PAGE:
Editor’s note: This is the 3rd part of our series on the International Day of Persons with Disabilities. Be sure to read Part 1 on useful tips when you meet a person with vision loss and Part 2, “Speak to Me.”. And stay tuned next week for Maribel Steel’s post on “accepting life as it comes.”
by Elizabeth Sammons, Peer Advisor
“Relax every muscle right now, or you’ll break some bones,” the voice in my head bounced through my body as I started sliding down the two flights of steps leading to an underground tunnel meant to offer safe passage across the busiest street in Novosibirsk. My fall had happened too fast to stop. Walking quickly homeward, trying to beat the Siberian cold before it could penetrate my reverse sheep skin coat, dog hair knit gloves and fur hat, I had forgotten that only half the width of those steps was habitually shoveled. The rest was like a giant slide of ice and tight-packed snow built up for the four or five Months when temperatures in that part of Russia do not warm up enough to melt the frozen ground cover. My cane slipped first, and instantly after, my feet in their knee-high boots shot out from under me.
I cannot remember how long it took to hit the bottom, where the sidewalk and its metal water grate were relatively free from winter precipitation. I was too breathless to stand, gingerly checking out my still shaking body and limbs and, thank goodness, feeling no pain. I heard people clomping by, and I wondered, were they ignoring me, or were they just too intent on beating the cold to notice or to want to help? Suddenly a little girl protested shrilly, “But Mama, why can’t I do that? Look, that lady just did it!” I began to laugh so hard at the child’s desire to mimic my great slide that it took me an additional minute or two to get up. The laugh gave me just the jolt I needed to go on.
The Daunting and the Droll
Being blind in Siberia is like that a mix of the daunting and the droll, the frightening and the fantastic. I went to Russia in 1990 as the first disabled guide on a government-sponsored citizens exchange exhibit that had begun over thirty years earlier. Moved by the kindness amidst hardship that surrounded me and convinced that I could contribute more to Russian life than to American society, I determined to stay on, and I lived in Russia and Central Asia for most of the next decade. I found tremendous support in my goals of journalism and teaching, free as employers were from fears of law suits or crazy insurance rates if they hired me. In interviews I sensed the respect of people who saw me first as a bilingual, hardy traveler interested in their life, my blindness being marginal compared to what I could contribute to their schools or businesses.
International Disability Project
In 1994 I began working on an international disability project to unite wheelchair manufacturers and users on designing chairs adapted to the rigors of local conditions. I tried to promote barrier free design and medical education alongside my mobility impaired colleagues, many of whom had not been able to visit a doctor in years because of accessibility issues, and some of whom were house bound for months when winter came. Using my own experiences of growing up blind, I tried to address not just the problems at hand, but larger societal issues of discrimination. But my views of “Disabled of the world, unite!” struck an iron curtain when it came to making people of a given disability aware that those of any physical challenge have far more in common than what separates them, especially in how society views them.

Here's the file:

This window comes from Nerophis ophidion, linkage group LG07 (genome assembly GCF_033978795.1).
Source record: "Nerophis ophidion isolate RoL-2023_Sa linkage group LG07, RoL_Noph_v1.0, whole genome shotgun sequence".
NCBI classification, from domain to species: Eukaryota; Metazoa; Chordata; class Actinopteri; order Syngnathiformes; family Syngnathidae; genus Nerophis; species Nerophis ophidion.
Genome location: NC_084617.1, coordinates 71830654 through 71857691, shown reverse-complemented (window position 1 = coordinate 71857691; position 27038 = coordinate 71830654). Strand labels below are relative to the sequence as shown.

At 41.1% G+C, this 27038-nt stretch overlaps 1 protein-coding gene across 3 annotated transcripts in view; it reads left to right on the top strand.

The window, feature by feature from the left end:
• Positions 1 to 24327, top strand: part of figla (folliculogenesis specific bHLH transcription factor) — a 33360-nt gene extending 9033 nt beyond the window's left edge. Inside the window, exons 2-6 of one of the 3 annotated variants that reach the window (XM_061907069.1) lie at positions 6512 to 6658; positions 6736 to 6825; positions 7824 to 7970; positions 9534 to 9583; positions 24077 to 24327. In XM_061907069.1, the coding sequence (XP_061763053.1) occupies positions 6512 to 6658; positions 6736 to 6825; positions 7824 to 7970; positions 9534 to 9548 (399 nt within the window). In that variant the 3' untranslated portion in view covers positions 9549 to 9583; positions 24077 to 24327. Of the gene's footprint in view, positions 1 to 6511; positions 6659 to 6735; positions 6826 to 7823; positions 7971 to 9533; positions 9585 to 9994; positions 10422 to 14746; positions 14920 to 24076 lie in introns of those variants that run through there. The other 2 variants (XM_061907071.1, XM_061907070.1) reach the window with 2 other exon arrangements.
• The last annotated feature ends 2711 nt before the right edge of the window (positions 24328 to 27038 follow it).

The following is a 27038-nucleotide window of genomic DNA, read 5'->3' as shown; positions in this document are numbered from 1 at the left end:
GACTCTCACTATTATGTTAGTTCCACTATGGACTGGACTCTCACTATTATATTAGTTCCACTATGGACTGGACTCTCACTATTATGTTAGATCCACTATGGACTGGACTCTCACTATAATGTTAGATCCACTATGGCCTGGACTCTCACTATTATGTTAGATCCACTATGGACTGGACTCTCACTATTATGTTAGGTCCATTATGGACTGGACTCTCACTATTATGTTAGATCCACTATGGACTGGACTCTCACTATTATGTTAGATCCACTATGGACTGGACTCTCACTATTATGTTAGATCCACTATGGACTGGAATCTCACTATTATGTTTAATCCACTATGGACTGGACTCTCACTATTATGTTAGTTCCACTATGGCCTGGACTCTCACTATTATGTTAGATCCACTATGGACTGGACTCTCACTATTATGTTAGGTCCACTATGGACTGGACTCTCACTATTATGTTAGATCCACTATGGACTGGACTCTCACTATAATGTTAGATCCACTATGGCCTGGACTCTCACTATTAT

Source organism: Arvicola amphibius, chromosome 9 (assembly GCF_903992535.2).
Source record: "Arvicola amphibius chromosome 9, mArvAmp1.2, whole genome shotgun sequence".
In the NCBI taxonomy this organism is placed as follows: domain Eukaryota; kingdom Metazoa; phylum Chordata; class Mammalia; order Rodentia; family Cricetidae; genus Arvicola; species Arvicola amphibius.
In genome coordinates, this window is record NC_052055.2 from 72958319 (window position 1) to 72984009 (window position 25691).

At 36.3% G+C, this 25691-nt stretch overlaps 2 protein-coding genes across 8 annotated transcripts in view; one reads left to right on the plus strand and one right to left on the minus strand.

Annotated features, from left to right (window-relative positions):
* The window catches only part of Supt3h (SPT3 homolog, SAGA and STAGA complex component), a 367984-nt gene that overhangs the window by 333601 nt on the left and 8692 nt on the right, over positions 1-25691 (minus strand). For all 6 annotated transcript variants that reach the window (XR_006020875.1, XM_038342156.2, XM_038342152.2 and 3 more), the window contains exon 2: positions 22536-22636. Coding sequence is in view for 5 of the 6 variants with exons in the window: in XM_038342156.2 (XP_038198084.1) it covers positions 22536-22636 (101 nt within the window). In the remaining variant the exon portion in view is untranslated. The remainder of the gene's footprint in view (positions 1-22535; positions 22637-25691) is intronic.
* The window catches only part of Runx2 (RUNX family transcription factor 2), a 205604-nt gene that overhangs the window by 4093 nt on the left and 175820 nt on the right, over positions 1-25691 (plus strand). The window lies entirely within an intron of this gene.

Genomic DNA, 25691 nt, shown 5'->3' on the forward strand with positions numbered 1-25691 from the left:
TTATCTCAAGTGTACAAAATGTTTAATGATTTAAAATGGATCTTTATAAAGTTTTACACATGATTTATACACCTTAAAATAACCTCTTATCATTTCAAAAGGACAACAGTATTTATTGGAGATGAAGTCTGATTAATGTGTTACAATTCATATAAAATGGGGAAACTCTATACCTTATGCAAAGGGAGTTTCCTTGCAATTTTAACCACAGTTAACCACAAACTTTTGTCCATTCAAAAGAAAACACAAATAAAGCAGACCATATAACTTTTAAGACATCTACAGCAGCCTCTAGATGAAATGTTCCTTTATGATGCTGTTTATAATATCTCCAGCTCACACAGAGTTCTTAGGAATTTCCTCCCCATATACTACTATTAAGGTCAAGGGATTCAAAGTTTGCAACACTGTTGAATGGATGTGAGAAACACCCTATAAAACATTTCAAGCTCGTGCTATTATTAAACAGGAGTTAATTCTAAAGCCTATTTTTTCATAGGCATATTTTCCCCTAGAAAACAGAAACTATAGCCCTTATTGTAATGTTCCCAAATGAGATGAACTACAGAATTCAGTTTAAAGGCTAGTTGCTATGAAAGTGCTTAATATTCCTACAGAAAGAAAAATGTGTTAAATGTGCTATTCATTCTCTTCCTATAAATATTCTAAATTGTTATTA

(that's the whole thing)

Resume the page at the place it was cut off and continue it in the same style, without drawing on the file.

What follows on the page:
After much thought and discussion, I came up with a plan. The Novosibirsk Special Library for the Blind and Visually Impaired was located just a block away from the gym where the wheelchair club commonly convened. Thanks to finding a philosophical soul mate in the library director, and some patient architects and sponsors, we were able to make a joint agreement to widen doors and bathrooms in the library for wheelchair riders’ use for meetings and social activities.
The Importance of Dialog
When library users who were visually impaired or in wheelchairs began brushing sleeves, they started discussing their day-to-day lives. Through this dialog they discovered that commonly-held Russian beliefs that their disabilities would bar them from gainful employment or from safe travel had created job and social barriers far beyond their real limitations. Those were heady days for me participating in what was by all accounts the first ever cross-disability dialogue organized in Siberia.
Random Acts of Kindness
When I began to walk steadily homeward again, the wind bit my face as I ascended the steps across the under passage. I could smell freshly baked bread along with the hand rolled cigarette odor prevalent during the early 1990s before commercially made cigarettes got a corner on the market. Suddenly I felt an arm reaching around me from the right, and into my market bag hand were thrust two fat, soft, still warm rolls wrapped in newspaper. “I see you walking this way every day, young woman, and I want you to enjoy these,” a woman said. I began to protest, but she was gone. There I stood, recipient of this random act of kindness. Warming myself over a cup of tea along with those rolls a few minutes later in my kitchen, I mused about that day’s events, which had shown me some of the worst and the best in humanity.